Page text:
Minnesota Turkeys

Minnesota is apparently the biggest exporter of turkey meat in the U.S. Doesn't surprise me. We lived in Mankato a few years ago, in the heart of turkey country. Minnesota farmers raise about 45 million turkeys each year, many as contractors for Hormel, whose Jennie-O brand is an industry leader. Recently, turkey farms have been hit with a "highly pathogenic H5N2 strain of avian influenza [which] recently wiped out a flock of about 15,000 birds in Pope County," according to newspaper reports.

The avian flu outbreak is not believed to be contagious to humans, but tens of thousands of birds have apparently been destroyed to stop its spread. The main
Minneapolis paper covered the story, and several other news sources have commented on it, including a statement from the state turkey growers association admitting that three different flocks have been infected but suggesting the danger of additional spread is minimal and there is no danger to the public because "All poultry identified with HPAI are prohibited by law from entering the marketplace." It's difficult to get a real handle on the extent of the problem. The farms involved have not been named, although one has been reported to be a breeding facility rather than a producer. To the extent the outbreak is being blamed on anything, the most frequently mentioned suspects are wild turkeys and waterfowl, which supposedly can carry the disease without being infected by it. No one seems to be asking why production turkeys which live indoors in huge barns are so much more susceptible to the disease than wild birds. Or how they managed to become infected, for that matter. One agriculture-related news outlet mentioned the farmers are basically out the cost of the birds if they die on the farm, but get an indemnity from the USDA if they euthanize them.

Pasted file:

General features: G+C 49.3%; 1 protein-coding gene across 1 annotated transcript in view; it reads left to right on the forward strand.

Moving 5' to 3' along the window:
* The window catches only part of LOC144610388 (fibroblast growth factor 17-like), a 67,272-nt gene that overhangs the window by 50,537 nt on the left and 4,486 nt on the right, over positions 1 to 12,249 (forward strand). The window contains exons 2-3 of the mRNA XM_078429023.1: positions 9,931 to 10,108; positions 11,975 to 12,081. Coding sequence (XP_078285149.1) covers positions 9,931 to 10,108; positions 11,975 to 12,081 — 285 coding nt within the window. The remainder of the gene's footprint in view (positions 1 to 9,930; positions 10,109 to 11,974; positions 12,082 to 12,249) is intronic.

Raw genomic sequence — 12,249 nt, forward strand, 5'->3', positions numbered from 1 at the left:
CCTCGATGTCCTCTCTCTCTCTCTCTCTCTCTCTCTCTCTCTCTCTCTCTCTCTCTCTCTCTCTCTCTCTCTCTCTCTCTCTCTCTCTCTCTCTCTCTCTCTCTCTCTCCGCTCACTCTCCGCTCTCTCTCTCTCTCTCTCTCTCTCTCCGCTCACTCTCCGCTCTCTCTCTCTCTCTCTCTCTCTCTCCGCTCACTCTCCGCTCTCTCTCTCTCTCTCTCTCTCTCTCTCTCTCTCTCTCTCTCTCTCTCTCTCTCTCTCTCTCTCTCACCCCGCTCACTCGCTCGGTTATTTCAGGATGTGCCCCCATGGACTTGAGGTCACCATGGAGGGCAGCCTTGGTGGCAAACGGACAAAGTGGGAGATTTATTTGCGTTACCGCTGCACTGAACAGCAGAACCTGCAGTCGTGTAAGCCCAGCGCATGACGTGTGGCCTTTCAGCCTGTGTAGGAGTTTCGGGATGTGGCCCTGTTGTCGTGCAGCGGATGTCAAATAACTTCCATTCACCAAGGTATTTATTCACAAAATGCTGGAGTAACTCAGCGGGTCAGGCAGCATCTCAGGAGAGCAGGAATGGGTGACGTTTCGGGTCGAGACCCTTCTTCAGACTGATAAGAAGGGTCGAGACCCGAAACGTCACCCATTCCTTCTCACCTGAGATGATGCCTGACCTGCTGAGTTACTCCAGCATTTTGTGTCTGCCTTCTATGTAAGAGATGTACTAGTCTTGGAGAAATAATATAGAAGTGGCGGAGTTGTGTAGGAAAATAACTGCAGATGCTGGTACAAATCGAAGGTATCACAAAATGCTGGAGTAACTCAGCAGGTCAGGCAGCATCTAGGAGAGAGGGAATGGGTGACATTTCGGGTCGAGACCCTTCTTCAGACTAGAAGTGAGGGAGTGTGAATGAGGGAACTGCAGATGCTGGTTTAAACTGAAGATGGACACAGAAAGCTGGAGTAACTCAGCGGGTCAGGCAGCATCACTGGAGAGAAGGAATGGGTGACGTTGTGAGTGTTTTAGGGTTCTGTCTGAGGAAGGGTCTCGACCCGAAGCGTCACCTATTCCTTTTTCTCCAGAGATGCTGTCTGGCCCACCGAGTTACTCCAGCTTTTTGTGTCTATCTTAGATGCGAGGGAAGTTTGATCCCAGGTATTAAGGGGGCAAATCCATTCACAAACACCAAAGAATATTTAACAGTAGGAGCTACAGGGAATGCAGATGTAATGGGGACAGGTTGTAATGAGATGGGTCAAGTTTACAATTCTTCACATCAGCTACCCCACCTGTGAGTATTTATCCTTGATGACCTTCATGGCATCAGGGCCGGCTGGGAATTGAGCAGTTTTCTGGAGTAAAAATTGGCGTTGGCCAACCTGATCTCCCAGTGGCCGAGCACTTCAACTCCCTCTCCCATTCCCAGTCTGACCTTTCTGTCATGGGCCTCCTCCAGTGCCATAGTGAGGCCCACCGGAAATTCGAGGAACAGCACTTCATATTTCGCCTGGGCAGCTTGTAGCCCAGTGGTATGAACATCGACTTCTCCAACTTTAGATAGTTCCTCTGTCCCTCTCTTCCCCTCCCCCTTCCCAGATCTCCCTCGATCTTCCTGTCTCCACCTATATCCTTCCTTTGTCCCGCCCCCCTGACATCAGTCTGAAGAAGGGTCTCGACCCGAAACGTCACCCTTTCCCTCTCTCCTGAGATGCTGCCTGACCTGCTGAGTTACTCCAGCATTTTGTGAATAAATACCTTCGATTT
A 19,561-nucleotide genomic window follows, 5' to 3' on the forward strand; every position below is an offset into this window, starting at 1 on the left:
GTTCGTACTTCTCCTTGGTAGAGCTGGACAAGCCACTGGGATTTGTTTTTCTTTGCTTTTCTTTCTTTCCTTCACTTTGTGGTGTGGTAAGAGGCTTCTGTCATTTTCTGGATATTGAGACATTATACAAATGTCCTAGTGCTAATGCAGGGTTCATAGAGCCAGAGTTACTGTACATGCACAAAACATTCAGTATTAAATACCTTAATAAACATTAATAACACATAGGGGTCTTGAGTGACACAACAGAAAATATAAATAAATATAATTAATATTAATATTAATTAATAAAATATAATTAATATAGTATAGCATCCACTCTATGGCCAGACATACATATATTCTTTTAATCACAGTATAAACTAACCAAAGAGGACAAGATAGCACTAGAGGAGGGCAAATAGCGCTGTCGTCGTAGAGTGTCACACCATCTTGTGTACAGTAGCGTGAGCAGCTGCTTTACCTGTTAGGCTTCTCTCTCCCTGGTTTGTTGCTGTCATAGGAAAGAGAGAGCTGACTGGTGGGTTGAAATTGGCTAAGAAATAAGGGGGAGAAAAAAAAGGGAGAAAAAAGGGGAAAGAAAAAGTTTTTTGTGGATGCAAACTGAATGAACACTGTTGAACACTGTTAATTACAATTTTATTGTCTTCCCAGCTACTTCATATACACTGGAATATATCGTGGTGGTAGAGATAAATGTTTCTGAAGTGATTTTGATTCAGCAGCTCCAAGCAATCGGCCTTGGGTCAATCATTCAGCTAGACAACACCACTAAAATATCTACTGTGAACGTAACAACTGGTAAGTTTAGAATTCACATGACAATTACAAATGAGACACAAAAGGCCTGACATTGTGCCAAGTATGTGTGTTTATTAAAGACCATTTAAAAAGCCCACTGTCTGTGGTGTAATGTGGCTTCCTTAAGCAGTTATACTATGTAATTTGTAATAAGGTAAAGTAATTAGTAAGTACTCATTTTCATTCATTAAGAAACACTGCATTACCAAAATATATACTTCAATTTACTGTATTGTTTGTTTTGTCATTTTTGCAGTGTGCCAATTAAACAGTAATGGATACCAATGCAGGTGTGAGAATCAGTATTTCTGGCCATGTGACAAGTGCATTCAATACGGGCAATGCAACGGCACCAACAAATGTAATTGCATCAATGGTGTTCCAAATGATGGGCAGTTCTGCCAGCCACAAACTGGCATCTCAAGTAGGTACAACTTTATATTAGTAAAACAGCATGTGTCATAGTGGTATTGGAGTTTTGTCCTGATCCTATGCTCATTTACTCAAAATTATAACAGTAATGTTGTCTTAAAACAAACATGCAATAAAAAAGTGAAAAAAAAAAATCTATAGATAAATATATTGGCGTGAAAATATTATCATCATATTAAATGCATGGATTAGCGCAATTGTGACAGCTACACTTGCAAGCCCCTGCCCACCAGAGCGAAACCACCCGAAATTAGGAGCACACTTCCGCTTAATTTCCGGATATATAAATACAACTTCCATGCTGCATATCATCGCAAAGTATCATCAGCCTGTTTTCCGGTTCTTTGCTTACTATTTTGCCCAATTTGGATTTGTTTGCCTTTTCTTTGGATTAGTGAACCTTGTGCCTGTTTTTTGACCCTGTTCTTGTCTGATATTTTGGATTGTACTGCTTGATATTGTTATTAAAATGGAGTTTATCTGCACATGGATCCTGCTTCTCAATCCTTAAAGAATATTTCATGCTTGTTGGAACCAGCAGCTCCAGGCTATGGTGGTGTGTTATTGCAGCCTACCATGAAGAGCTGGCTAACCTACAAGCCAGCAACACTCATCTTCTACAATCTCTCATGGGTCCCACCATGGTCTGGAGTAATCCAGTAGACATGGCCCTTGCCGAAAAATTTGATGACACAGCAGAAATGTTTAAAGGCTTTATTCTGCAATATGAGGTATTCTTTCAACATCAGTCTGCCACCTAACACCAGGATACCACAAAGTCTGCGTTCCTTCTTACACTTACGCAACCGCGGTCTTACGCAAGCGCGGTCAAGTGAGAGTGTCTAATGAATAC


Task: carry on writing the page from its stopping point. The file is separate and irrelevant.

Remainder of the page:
Amidst all this obfuscation and cover-up by the Minnesota turkey corporations and their allies in state government, it's hard not to doubt the claims that the outbreak hasn't affected the Jennie-O brand. The system seems to be very reactive. Poultry identified with the disease are taken off the market, but those not identified? Growers are going to take a look at their sanitation practices and start (start?) washing trucks used to transport birds to the processing plants. I don't think I'll be running to the store to buy a bag of smoked turkey lunch meat anytime soon. Forty countries, including China and most of Europe, have banned Minnesota turkey imports. China actually bans all U.S. turkey.


Luckily, we have a freezer that's well stocked with our own turkey, and a paddock outside with ten birds in it. The meat in the freezer is from commercial hybrid birds that we raised as an experiment last summer. The birds outside are heritage breeds (Narragansett and Old-fashioned Bronze) -- they're so hardy they spent the entire up-north winter running around in the snow and roosting in trees at night. Turkeys are some of the hardiest beasts you'll ever see, which makes the susceptibility of the commercial flocks all the more sad. The agribusiness-site's article makes fun of the idea that commercial turkeys are confined, saying "Can you imagine the size of the cages needed for 15,000, 25-pound turkeys in a barn?!" Funny, huh? Try to imagine a barn filled with 15,000 turkeys, caged or not. Gee, they get sick -- what a surprise!

It's easy to raise a few turkeys, if you happen to live outside town. Our commercial birds weren't as hardy as the heritage turkeys, but they did alright and grew to about 45 pounds. The heritage birds are a bit smaller, but they can actually reproduce on their own. Yesterday morning I found our first batch of turkey eggs in one of the nest boxes I made for them a couple weeks ago. That's sustainability.

Year of the Bird-flu

I decided to bring my chapter on the transformation of farms into agribusiness all the way to the present, and conclude with this:

2015 will be remembered by many American farmers as the year of the Avian Influenza. According to poultry industry sources, bird flu swept through the Midwest in the Spring of 2015 in the worst epidemic ever experienced. At least 223 outbreaks were recorded, causing the destruction of tens of millions of chickens and turkeys.